The U.S. Senate earlier this week approved the CHIPS Act, which includes $52 billion to subsidize domestic semiconductor production. It still has to struggle its way through the bureaucracy (here’s a quick refresher), but clearing the Senate is a huge and important step toward the American chip fabrication industry getting a serious chunk of cash.
Personally, I’m psyched that this may be happening for a few reasons. Yes, yes — supply chain problems and chip shortages have been the bane of everyone’s life for a hot minute, and onshoring some of these fabrication materials, tools, and know-how will go a long way toward making the U.S. less reliant on external manufacturing, and more resilient in general.
That’s all good and well, but let’s be honest: $52 billion isn’t exactly a sachet of coppers and nickels, but chip manufacturing is expensive. The last planned chip factories I can remember are the $19 billion plant Intel is building in Germany and the $20 billion plant the company is building here in the U.S. If that’s the price tag of a factory, the subsidy builds two and a half plants. That means jobs, but it doesn’t exactly turn the U.S. into a chip-fab juggernaut overnight.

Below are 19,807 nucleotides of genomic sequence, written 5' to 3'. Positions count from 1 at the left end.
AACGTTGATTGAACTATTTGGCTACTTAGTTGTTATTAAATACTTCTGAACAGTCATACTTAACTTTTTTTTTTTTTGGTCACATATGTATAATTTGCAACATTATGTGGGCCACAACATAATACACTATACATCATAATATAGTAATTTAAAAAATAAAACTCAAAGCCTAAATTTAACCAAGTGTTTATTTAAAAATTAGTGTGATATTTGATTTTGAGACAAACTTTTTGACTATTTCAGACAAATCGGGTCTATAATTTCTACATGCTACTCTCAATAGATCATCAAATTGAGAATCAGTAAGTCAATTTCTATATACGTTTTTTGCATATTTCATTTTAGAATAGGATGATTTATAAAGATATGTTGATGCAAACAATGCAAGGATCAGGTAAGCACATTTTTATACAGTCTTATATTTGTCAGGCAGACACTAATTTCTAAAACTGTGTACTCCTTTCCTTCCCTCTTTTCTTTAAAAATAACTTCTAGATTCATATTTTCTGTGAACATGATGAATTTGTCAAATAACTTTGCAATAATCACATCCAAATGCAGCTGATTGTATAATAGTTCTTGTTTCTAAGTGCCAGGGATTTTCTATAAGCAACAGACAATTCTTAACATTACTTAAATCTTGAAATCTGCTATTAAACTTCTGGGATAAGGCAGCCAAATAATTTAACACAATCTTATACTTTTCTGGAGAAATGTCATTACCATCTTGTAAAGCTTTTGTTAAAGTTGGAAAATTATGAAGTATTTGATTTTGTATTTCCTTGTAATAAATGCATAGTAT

Far more than new factories, I’m most excited about the possibility of history repeating itself. Intel’s choice to build a $20 billion chip fabrication facility in Columbus, Ohio, along with the more recent news of the potential cash injection into the industry, could set the stage for a startup ecosystem boost.
Intel’s choice to build a $20 billion chip fabrication facility in Columbus, Ohio, along with the passage of the CHIPS Act, could set the stage for a startup ecosystem boost. Policy, Startups, Venture Capital, aerospace, bell labs, california, chip design, Chips Act, Columbus, EC Manufacturing and Supply Chain, EC venture capital, Fairchild Semiconductor, Federal government, Frederick Terman, harvard, Intel, Lockheed Martin, manufacturing, Ohio, Private Equity, san francisco bay area, semiconductor, semiconductors, senate, Silicon Valley, Stanford University, Startup company, U.S. Senate, United States, venrock, venture capitalTechCrunch